Battle of the Sexes Film Review
Lovingly detailed recreation of an era.
There’s not much subtlety in a title like Battle of the Sexes. Calling their film something so loaded with political overtones, directors Valerie Faris (Little Miss Sunshine) and Jonathan Dayton, along with screenwriter Simon Beaufoy (Slumdog Millionaire) invite viewers to recognise that a competition between a man and a woman still has relevance today. And when that man is Bobby Riggs (Steve Carrell), a self-proclaimed ‘male chauvinist pig’ who’s making a mockery of something his opponent Billie Jean King (Emma Stone), takes seriously, it’s difficult not to make parallels between a certain ludicrous election overseas. It’s odd, then, that while the script certainly contains many on-the-nose lines about gender politics, Battle of the Sexes takes more of a middle-of-the-road approach to its competition, lending sympathy to both sides.
The ‘Battle of the Sexes’ was a 1973 tennis match, in which world number two Billie Jean King (bumped from number one after losing to Margaret Court, here played with icy reserve by Jessica McNamee) faced off against aging hustler and ex tennis pro Bobby Riggs. The film’s Bobby Riggs is a gambling addict who, in one of the film’s funnier scenes, proclaims to his gamblers anonymous group that they’re all in therapy simply because they’re bad at gambling. He wins a Cadillac he has to keep secret from his wife, he makes small bets with his son and he clearly hates not being top dog. The role is played with naturalness and ease by Steve Carrell, who reminds audiences he’s best suited as the arrogant dickhead you can feel sorry for. Carrell understands that Riggs’s chauvinism, while blatantly sexist and damaging to women’s liberation at the time, was mostly a selfish act. He blathers into the microphones at press conferences with the confidence of an internet troll embodied in human form, grinning in response to the cutting remarks from King.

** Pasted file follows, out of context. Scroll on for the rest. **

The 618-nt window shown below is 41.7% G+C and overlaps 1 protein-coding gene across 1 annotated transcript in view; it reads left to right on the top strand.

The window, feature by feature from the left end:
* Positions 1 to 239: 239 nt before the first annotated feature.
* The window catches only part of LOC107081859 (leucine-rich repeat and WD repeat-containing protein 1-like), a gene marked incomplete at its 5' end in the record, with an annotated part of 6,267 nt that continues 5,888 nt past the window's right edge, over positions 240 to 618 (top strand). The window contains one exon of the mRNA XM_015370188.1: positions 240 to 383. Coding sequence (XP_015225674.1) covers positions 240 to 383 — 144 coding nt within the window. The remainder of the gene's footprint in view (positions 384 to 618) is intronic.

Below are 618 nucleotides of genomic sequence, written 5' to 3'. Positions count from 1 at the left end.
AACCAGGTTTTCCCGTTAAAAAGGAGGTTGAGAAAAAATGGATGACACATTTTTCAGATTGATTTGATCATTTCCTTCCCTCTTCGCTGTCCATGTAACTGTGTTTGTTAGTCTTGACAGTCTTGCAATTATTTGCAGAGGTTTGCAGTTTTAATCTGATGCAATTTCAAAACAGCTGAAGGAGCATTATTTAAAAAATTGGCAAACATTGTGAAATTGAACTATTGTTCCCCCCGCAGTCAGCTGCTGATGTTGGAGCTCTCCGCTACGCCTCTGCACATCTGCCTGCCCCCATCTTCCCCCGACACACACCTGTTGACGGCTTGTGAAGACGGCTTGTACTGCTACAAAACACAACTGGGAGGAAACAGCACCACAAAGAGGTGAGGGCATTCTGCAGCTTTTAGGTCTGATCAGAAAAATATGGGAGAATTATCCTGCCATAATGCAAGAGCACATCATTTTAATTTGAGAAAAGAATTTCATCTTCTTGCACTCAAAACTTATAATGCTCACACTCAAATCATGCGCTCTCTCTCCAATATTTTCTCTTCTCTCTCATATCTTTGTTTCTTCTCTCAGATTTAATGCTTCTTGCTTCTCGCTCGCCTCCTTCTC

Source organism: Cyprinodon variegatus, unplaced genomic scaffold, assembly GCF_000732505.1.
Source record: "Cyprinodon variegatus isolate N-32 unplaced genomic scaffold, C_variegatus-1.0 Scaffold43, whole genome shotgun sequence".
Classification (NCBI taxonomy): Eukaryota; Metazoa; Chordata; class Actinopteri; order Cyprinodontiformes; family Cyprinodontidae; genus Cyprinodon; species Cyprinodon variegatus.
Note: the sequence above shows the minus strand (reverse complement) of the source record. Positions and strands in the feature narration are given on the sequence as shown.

Billie Jean King rejects Riggs’s proposition at first. She’s busy protesting the gross pay gap between women’s and men’s prize money in the major competitions, authorised by the Executive Director of the Association of Tennis Professionals Jack Kramer (Bill Pullman). I’d say King is Emma Stone’s best role to date, but how could I leave out Mia in La La Land, or the comically dorky Olive in Easy A, or her satirically melodramatic role in Birdman? Stone is a high-class actress, here wonderfully displaying Billie Jean King’s relaxed, winning smile, her reluctance towards fame and her sexual naivety. She soon hooks up with free spirit hairdresser Marilyn (Andrea Riseborough), an affair about which her husband Larry (Austin Stowell, who nails a role which is mostly mournful, knowing looks) is very forgiving.
Shot by Linus Sandgren (La La Land, Joy), the film is draped in a wonderfully period-appropriate sepia tone that evokes the hazy, free love-loving 70s. In fact, everyone involved does a marvellous job of recreating the decade. As a period piece, it’s top notch. Audiences might be affronted by the on-the-nose dialogue, featuring a radio DJ asking a group of women’s tennis players if they call themselves ‘women’s libbers’ and if the think their husbands will miss them, but as far as I can see, Beaufoy is right on the money. The event itself was ridiculous, and the way men in the media talked to and about prominent women is baffling. It ought to recall some of the things the current president of the US said during his election campaign; that whole thing was a bloody circus, and so was the 1973 ‘Battle of the Sexes’. In this way, the film feels topical, like the only recent movie to tackle the Trump/Hillary election head on, and it feels like a triumph that it does it so seamlessly.
Where it falters though, and falters pretty crucially, is that it doesn’t seem to have the guts to commit to portraying Riggs as a clownish villain. He’s even given a peculiarly celebratory character arc in which he reunites with his wife. Billie Jean King is clearly the hero, but I wish the filmmakers had the guts to make the point that male chauvinism, even when it’s framed as a ‘joke’, is still misogyny. It’s still detrimental and poisonous to a culture’s ability to grow beyond embarrassingly primitive attitudes.
Finely crafted, entertaining and topical, Battle of the Sexes feels like a movie that’s worth your money. Its climax doesn’t match Olive Hoover’s (Abigail Breslin) epic dance at the end of Little Miss Sunshine, but it’s an excellent recreation of what we can now view as an important event in the history of gender politics. And, at least in this case, she won.